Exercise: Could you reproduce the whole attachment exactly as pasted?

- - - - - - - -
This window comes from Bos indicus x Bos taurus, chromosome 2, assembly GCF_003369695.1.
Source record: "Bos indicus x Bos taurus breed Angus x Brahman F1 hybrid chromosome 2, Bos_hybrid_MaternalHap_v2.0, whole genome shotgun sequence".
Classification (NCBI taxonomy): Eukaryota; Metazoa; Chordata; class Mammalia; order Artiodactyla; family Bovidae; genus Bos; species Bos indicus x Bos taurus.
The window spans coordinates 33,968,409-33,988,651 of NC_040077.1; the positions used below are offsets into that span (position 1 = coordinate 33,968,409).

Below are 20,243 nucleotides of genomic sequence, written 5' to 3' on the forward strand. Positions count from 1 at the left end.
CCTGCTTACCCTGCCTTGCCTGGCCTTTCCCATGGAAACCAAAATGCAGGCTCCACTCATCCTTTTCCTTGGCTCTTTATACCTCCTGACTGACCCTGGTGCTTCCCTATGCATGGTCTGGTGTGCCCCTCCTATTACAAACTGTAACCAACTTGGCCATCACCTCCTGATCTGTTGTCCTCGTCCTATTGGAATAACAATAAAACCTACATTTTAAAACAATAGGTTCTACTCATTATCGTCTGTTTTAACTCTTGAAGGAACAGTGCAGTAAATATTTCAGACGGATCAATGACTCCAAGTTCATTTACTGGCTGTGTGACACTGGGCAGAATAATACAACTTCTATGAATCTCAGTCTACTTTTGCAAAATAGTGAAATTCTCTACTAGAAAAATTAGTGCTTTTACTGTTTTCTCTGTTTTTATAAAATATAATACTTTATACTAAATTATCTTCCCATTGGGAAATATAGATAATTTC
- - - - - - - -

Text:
This window comes from Bos indicus x Bos taurus, chromosome 2, assembly GCF_003369695.1.
Source record: "Bos indicus x Bos taurus breed Angus x Brahman F1 hybrid chromosome 2, Bos_hybrid_MaternalHap_v2.0, whole genome shotgun sequence".
Classification (NCBI taxonomy): Eukaryota; Metazoa; Chordata; class Mammalia; order Artiodactyla; family Bovidae; genus Bos; species Bos indicus x Bos taurus.
The window spans coordinates 33,968,409-33,988,651 of NC_040077.1; the positions used below are offsets into that span (position 1 = coordinate 33,968,409).

Below are 20,243 nucleotides of genomic sequence, written 5' to 3' on the forward strand. Positions count from 1 at the left end.
CCTGCTTACCCTGCCTTGCCTGGCCTTTCCCATGGAAACCAAAATGCAGGCTCCACTCATCCTTTTCCTTGGCTCTTTATACCTCCTGACTGACCCTGGTGCTTCCCTATGCATGGTCTGGTGTGCCCCTCCTATTACAAACTGTAACCAACTTGGCCATCACCTCCTGATCTGTTGTCCTCGTCCTATTGGAATAACAATAAAACCTACATTTTAAAACAATAGGTTCTACTCATTATCGTCTGTTTTAACTCTTGAAGGAACAGTGCAGTAAATATTTCAGACGGATCAATGACTCCAAGTTCATTTACTGGCTGTGTGACACTGGGCAGAATAATACAACTTCTATGAATCTCAGTCTACTTTTGCAAAATAGTGAAATTCTCTACTAGAAAAATTAGTGCTTTTACTGTTTTCTCTGTTTTTATAAAATATAATACTTTATACTAAATTATCTTCCCATTGGGAAATATAGATAATTTC